I-75, I-24 'Split' project slated for summer 2021 finish as new design takes shape

Staff photo by Troy Stolt / Construction workers secure concrete onto the back of a trailer at a construction site at the split between interstates 24 and 75 on Monday, May 4, 2020 in Chattanooga, Tenn.

The $132.6 million improvement project just north of the Georgia state line at the Interstate 75-Interstate 24 interchange - otherwise known as the "Split" - is on track for completion by summer 2021 as some of the most significant features of the redesign begin to take shape.

Marietta, Georgia,-based C.W. Matthews Co. is working to complete new ramps and a new leg of I-75 to switch traffic onto its new alignment this fall, Tennessee Department of Transportation spokeswoman Jennifer Flynn said.

"This will allow construction of the remaining structures and ramps in the spring and summer of 2021 with traffic in its final alignment soon afterward," Flynn said.

More than 100,000 vehicles a day travel the interchange, known for its daily backups, outdated merge lanes and frequent crashes.

The project consists of widening existing roads and ramps, increasing the radius of ramps, reconfiguring entrance and exit ramps on I-75, shifting the interchange to the west and modifying the Tennessee Welcome Center area traffic circulation, according to TDOT. The project includes new bridges for Spring Creek Road over I-24, as well as interstate bridges throughout the interchange area.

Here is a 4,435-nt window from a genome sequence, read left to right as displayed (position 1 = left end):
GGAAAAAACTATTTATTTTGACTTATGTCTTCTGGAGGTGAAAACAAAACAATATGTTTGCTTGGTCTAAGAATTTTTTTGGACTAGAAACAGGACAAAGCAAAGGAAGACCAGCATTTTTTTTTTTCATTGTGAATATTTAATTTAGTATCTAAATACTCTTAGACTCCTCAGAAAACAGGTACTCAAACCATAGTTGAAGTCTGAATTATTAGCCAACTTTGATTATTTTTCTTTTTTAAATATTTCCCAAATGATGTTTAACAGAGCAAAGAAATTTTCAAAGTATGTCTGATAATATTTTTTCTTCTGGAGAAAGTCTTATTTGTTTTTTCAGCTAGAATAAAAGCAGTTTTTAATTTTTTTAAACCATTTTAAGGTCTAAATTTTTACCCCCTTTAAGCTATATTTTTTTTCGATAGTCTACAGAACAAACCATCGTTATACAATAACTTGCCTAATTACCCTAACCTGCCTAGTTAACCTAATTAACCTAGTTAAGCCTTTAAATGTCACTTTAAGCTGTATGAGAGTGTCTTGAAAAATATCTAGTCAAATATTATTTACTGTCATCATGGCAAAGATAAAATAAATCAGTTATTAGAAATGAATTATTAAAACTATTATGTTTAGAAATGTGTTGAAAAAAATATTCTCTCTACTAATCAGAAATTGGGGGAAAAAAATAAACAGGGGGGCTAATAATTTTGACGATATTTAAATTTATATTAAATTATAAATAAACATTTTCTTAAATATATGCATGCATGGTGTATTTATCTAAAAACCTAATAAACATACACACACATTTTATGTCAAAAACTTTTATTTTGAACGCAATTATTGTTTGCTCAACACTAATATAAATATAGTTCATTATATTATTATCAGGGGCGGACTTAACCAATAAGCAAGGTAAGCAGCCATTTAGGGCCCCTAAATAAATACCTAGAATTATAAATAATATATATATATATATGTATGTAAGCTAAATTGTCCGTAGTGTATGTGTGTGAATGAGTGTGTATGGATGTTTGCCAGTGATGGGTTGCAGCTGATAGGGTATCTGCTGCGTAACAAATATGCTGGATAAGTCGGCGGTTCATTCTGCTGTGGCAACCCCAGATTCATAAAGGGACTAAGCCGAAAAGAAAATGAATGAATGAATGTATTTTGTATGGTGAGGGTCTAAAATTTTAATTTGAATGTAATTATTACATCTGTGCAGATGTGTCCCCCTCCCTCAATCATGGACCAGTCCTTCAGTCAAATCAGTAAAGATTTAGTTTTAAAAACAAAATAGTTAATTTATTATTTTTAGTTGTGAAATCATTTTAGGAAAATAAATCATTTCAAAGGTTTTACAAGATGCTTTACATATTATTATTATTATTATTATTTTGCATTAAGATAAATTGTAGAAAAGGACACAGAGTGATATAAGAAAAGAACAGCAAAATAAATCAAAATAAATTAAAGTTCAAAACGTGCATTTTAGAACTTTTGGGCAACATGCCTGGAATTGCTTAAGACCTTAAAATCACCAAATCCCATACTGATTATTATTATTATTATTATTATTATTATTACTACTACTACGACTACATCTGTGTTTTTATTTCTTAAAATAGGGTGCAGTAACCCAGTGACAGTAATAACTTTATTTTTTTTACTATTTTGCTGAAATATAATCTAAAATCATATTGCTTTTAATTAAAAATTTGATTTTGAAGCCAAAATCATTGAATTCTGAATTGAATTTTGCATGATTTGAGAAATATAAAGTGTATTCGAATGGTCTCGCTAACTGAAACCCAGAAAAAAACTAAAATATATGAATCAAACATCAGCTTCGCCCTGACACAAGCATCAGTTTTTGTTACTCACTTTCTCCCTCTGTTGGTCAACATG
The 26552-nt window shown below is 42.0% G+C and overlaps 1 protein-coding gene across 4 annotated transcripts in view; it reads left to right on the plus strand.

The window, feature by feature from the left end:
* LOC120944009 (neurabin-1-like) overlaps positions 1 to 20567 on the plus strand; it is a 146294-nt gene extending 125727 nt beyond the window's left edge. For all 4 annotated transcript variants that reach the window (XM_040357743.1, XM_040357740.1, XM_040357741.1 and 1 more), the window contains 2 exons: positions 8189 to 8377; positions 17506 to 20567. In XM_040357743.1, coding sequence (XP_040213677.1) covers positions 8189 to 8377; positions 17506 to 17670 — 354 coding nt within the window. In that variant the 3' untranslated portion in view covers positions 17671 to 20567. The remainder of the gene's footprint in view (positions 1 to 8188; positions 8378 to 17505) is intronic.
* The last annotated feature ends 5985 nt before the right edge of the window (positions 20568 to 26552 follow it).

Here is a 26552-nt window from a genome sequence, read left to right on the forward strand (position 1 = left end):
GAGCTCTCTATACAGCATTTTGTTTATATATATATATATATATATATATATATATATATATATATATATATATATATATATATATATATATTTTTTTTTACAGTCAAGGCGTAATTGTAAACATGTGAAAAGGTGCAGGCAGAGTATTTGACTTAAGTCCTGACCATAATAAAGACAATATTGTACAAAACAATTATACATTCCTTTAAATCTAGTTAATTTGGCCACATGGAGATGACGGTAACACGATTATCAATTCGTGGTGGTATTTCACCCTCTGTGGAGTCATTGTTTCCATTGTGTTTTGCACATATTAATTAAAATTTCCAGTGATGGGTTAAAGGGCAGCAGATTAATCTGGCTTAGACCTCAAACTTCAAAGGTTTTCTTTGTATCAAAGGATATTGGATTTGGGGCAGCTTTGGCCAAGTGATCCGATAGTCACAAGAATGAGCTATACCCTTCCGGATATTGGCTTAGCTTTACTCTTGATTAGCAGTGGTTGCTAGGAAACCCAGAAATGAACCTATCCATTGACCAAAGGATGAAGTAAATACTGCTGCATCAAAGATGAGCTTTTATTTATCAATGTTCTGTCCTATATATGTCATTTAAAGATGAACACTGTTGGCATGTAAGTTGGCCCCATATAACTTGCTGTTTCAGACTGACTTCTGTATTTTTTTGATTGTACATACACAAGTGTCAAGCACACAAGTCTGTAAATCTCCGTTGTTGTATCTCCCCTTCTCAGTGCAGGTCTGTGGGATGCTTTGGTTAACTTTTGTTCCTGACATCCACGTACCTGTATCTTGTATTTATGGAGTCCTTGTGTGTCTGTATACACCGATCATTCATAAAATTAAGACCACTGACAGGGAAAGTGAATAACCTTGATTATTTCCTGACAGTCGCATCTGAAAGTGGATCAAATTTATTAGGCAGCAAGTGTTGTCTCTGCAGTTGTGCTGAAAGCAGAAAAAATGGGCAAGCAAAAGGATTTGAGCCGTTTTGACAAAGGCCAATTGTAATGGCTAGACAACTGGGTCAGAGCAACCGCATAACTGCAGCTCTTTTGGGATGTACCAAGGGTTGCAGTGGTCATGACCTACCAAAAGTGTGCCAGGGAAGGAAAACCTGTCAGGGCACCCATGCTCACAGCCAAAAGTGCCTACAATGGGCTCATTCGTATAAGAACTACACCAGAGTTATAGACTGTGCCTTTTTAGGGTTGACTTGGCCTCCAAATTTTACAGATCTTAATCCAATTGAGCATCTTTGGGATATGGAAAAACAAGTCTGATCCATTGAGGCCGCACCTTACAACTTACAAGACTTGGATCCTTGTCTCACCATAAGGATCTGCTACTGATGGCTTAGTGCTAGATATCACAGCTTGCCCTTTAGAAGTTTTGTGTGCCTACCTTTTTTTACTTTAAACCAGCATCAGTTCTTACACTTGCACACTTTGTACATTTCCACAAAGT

The Split is one of two Chattanooga area interchanges to make the list of the country's 100 worst bottlenecks from the American Transportation Research Institute, the other interchange being the I-24 to U.S. Highway 27 for downtown Chattanooga. Neither of the interchanges ended up in the national top 20, however. TDOT Commissioner John Schroer, during a June 2017 project kickoff event, called the Split "about the worst interchange in the state of Tennessee."


The American Transportation Research Institute ranked the 100 worst freight bottleneck intersections in the country. These are the six in Tennessee that made the list and their relative score among the 100 worst congestion sites.No. 3: Nashville, I-24/I-40 at I-440 (East)No. 22: Nashville, I-40 at I-65 (East)No. 32: Chattanooga, I-75 at I-24No. 51: Chattanooga, I-24 at US 27No. 74: Nashville, I-65 at I-24No. 94: Nashville, I-65 at I-440Source: TruckingResearch.org

Now, northbound drivers on I-75 headed for downtown Chattanooga and Nashville pile into the two left-hand lanes to bottleneck into a two-to-one lane merge onto I-24 West. This awkward merging creates a massive daily backup that extends south into Georgia when traffic is heavy.

Motorists will see constant change as the project's bridges and retaining walls form the layout of the new interchange, TDOT Region 2 director Joe Deering said in an email. Crews are now working on six bridges and five retaining walls and back-filling them with earth already stored onsite, Deering said.